Change detection is applicable to almost any industry, whether it’s seeing how many bricks have been added to a building, providing security around heavy equipment kept on-site, or monitoring the consequences of a natural disaster.

Iceye earlier this month announced two new company collaborations to provide flood risk data, following another agreement with the United States’ National Oceanic and Atmospheric Administration (NOAA) to help to monitor and respond to maritime environmental risks.

SpaceX’s Starlink and’s Project Kuiper sell their ESG credentials by providing telecommunications in remote areas, but there were also many important uses of space technology detailed by the United Nations Conference on Commerce. and development (UNCTAD) in a study earlier this year.

These included public health case studies, such as the South African Space Agency‘s use of satellite data to locate informal settlements and monitor potential malaria and other pandemic hot spots; the Japan Aerospace Exploration Agency, which has mapped hard-to-reach areas to implement infectious disease control measures; and the German Aerospace Center’s use of geospatial analysis to help provide evidence on air quality during the Covid pandemic.

In agriculture, Canada uses Radarsat remote sensing observation satellites to provide data to help farmers better allocate resources, while in several African countries the Afri Scout satellite app is used in the best location. for their herds of cattle.

“The companies providing services today are what you might call ‘V1’ – so that’s before we even got to ‘V2’ things like solar farms in space, agriculture in space. space and that sort of thing. “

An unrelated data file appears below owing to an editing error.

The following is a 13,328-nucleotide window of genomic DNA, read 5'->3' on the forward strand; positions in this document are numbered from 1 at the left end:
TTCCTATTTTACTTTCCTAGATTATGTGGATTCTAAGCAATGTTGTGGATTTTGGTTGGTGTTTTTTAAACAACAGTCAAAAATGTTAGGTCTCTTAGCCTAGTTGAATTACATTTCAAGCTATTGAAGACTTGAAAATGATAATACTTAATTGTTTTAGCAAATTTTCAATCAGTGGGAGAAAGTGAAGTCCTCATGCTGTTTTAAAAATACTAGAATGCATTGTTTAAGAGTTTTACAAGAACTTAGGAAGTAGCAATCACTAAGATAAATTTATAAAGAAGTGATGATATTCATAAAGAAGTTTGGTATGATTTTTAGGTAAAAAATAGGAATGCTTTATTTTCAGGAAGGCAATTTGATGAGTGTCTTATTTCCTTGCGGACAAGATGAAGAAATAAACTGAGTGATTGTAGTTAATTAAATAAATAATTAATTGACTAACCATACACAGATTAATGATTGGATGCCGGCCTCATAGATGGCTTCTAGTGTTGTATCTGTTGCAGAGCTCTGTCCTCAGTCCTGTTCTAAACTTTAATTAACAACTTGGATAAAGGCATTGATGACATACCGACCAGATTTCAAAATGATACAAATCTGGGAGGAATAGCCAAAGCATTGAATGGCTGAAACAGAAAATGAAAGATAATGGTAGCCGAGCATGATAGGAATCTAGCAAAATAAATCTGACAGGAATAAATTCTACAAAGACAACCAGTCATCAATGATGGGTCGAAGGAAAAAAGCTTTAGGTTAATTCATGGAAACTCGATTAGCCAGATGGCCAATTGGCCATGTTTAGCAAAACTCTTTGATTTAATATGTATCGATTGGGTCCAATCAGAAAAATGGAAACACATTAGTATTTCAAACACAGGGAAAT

The Seraphim Space fund has so far invested in nearly 20 small and medium-sized players, while space-focused exchange-traded funds like Procure Space UCITS ETF (LSE: YODA), its former state-listed sister -Unis Procure Space ETF (NASDAQ: UFO) and its colleague SPDR S&P Kensho Final Frontiers ETF, listed in the United States, choose among the largest satellite operators and aerospace behemoths for their portfolios.

However, environmental concerns about the impact of the space industry are still likely to be a concern for some investors, which is not surprising when you watch video footage of a NASA rocket liftoff, which consumes fuel 11,000 pounds of fuel per second.

Regardless of whether Elon Musk and Jeff Bezos’ rockets drastically reduced this fuel consumption, they still emit the equivalent of a large mushroom cloud as they burn through the stratosphere, with around 200 to 300 tons. of carbon dioxide – compared to up to three tonnes per passenger for a long-haul flight.

That’s where V2 comes in, Boggett says, when instead of costing US $ 1,000 per kg to send anything into space, it’s US $ 200 per kg.

“It opens up a whole range of opportunities in the space. So things like data centers in space, things like solar farms in space.

“A solar farm in space means a lot of panels and the means to bring that energy back to earth. This means that we are going to stop burning fossil fuels. We are going to clean up our planet, but we are going to have this enormous resource which will be very inexpensive but without damaging the planet. And we all switched to electric cars at that point. So it’s really a way to save our planet.

“Think about agriculture in space, how many people are on the planet, we don’t have enough space to grow food to feed the planet. We can do in space, there is a lot of space in space.

“And so, you know, at the end of the day there are these challenges that are going to be addressed in V2… it’s going to have a huge impact on the planet.”